Are social media moguls Elon Musk and Mark Zuckerberg at fault for dialing up the world’s collective temperature just to earn a quick buck?
Fellow billionaire and Wall Street investor Bill Ackman blames the duo, along with TikTok CEO Shou Chew, for stoking divisions along racial, ethnic, religious and generational divides in ways that serve to dehumanize the suffering and deaths of innocents.
Whether it is Facebook, Instagram, Threads or Twitter/X, engagement-farming algorithms calibrated to feed users continual doses of outrage to keep them scrolling are helping to entrench hatred, he says.
“Social media has been amplifying the hate for a decade as algorithms wind us up,” the CEO of hedge fund Pershing Square posted to Musk’s platform on Monday.
Addressing both Musk’s and Zuckerberg’s social media platforms directly, he urged them to alter their programming code in such a way as to facilitate people finding common ground: “If we don’t fix this soon, humanity is on a rapid path to oblivion, and it will be too late.”
The money manager reserved his greatest criticism however for the U.S. subsidiary of China’s ByteDance.
“TikTok should probably be banned. A foreign government should not be in control of the minds of our next generation of leaders.”
Social media tool
Social media is similar to other communications tools—in the right hands it has the potential to do good, but in the wrong hands it can be weaponized to cause harm.
Real-time microblogging sites like X and Threads instantly distribute information that often spreads across the internet before it can be verified. Malevolent actors can harness this unique feature to deliberately distribute content lacking in important context in the aim of pulling at emotional heartstrings to further their motives.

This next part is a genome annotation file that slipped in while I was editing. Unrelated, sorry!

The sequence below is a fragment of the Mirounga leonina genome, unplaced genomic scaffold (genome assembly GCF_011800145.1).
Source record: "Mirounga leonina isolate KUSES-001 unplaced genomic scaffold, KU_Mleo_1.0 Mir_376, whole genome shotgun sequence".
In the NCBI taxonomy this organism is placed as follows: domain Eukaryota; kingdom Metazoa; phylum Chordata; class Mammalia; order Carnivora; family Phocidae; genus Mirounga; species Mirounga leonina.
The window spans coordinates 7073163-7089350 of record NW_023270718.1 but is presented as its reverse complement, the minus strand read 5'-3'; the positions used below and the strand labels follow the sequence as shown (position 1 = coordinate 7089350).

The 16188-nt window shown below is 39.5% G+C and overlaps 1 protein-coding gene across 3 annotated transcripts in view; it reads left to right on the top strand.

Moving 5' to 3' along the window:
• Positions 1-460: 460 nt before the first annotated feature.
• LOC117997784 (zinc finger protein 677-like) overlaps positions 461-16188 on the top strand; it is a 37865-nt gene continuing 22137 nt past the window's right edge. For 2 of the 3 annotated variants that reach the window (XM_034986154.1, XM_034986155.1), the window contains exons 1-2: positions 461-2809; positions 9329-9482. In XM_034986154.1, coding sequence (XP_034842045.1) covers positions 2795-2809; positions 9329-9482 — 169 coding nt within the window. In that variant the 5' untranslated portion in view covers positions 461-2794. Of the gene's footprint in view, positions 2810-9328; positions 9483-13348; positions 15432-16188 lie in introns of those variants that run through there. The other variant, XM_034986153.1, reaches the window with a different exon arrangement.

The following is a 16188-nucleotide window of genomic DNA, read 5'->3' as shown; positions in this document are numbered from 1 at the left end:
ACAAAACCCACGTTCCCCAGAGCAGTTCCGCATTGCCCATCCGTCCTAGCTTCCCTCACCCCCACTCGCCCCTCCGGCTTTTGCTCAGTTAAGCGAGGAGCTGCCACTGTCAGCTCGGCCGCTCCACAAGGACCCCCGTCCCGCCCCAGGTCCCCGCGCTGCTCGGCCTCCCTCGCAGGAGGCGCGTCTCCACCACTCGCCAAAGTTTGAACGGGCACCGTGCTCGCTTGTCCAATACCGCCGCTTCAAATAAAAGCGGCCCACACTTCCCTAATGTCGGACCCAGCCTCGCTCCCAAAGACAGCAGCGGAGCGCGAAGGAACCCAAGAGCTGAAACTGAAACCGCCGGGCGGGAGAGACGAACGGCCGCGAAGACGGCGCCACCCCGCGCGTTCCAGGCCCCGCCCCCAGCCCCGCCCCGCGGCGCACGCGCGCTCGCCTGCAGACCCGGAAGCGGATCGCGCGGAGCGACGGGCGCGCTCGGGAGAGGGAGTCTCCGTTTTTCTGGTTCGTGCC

While regulated TV broadcasters are obligated to exercise judgement when airing video footage, there is very little accountability for the content users publish on social media platforms.
This pressures news organizations to follow suit and has been blamed for the failure of many professional news outlets that rushed to report on hundreds of supposed deaths at the Al-Ahli hospital in Gaza—reports that were later questioned to the extent that the New York Times issued an apology to its readers.
The rise of deepfake AI tools has only made it more difficult for users to judge between what information at any given moment is accurate and what is apocryphal.
That’s why the European Union, a bloc of 27 different member states with dozens of ethnic groups that have a history of waging war amongst each other, instituted a Digital Services Act in 2022 in an attempt to put guardrails on social media. It has now issued formal inquiries in the cases of X, Meta and TikTok.
Ackman himself has used social media to express his own outrage. During the immediate aftermath of the Oct. 7 attacks on Israeli civilians by Hamas terrorists, he pushed to dox and blacklist Ivy League students who did not agree with his political views and blamed the Israeli government for the violence.